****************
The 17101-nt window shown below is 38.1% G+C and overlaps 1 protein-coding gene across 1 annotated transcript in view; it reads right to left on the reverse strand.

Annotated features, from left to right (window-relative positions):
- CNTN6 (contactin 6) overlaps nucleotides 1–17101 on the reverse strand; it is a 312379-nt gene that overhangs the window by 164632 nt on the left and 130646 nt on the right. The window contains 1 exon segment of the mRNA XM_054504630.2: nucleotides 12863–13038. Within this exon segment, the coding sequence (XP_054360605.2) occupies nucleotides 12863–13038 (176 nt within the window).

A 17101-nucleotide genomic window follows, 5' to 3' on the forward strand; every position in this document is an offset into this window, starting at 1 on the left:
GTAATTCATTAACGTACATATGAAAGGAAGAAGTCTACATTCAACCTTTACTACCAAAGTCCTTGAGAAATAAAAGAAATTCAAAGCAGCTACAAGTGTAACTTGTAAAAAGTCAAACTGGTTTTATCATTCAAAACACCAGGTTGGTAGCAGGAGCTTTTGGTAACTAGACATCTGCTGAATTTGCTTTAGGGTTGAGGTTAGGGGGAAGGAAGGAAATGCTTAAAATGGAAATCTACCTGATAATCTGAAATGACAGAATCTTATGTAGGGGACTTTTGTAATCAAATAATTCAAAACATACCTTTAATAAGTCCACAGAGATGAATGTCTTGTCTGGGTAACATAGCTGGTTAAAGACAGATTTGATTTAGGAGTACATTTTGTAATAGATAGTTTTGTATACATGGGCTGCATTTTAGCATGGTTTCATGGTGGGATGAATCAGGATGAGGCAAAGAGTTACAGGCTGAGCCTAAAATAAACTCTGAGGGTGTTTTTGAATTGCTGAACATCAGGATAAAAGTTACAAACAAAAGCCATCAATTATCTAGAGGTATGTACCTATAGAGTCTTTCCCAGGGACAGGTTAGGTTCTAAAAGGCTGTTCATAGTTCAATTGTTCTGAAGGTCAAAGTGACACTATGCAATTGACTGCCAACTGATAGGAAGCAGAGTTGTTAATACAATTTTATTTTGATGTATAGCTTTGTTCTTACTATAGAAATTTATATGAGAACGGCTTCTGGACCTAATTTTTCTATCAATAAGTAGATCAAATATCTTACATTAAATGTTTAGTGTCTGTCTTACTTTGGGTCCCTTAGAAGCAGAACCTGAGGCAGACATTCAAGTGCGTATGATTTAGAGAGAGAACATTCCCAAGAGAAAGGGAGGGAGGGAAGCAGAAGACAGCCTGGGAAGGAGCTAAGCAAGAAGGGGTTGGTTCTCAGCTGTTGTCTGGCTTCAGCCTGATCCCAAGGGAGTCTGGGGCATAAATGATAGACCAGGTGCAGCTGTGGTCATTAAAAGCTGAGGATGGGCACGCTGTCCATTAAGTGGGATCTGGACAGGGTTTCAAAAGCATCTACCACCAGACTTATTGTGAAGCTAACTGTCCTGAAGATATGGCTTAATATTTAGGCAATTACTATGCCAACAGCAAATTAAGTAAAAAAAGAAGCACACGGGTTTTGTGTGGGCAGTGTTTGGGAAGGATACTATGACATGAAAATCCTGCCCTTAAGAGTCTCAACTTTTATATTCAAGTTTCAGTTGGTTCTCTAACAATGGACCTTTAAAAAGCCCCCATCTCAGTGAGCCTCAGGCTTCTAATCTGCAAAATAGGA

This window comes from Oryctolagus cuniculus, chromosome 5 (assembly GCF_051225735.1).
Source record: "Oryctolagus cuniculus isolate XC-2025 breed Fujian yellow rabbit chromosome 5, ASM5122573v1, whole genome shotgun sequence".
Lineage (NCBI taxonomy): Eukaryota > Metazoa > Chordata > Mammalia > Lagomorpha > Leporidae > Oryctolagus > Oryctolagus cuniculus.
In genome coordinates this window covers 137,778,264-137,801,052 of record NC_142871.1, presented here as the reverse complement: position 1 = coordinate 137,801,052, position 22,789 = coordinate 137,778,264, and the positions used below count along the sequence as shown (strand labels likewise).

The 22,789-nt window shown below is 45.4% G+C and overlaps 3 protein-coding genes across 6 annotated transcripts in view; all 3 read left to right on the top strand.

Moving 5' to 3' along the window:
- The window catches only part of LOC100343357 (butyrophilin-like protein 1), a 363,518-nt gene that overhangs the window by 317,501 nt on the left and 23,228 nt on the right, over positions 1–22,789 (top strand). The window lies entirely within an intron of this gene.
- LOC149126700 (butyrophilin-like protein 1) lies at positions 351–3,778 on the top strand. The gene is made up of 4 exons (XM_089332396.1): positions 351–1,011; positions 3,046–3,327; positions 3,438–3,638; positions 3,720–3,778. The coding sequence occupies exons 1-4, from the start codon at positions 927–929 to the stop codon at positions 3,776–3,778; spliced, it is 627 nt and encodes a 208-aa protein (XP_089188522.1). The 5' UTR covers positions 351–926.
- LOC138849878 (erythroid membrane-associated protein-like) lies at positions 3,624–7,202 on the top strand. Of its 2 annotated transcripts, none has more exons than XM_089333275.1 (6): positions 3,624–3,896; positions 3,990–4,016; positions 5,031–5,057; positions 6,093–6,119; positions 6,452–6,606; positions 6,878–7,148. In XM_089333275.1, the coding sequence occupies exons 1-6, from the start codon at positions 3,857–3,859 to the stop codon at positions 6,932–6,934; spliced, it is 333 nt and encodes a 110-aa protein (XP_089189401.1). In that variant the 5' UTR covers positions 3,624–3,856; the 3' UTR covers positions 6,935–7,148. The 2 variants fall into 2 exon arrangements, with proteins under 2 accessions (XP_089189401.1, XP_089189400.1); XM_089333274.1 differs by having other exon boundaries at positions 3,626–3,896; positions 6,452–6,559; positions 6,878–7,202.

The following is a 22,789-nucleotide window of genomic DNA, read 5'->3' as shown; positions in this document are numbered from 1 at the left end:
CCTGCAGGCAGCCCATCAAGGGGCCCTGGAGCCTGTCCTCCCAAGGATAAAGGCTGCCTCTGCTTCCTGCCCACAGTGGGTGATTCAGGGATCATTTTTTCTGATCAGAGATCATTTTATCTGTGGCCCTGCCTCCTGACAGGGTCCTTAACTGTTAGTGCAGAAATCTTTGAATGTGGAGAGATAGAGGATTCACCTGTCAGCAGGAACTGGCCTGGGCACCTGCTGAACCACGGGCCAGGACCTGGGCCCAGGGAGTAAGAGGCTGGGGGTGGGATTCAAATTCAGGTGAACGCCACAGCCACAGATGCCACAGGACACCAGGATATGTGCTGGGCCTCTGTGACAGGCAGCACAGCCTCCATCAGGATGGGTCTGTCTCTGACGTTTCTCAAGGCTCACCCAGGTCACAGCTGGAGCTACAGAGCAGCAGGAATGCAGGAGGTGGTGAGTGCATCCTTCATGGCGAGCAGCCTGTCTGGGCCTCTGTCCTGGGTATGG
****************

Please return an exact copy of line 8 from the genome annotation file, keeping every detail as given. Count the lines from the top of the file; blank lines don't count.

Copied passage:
Lineage (NCBI taxonomy): Eukaryota > Metazoa > Chordata > Mammalia > Lagomorpha > Leporidae > Oryctolagus > Oryctolagus cuniculus.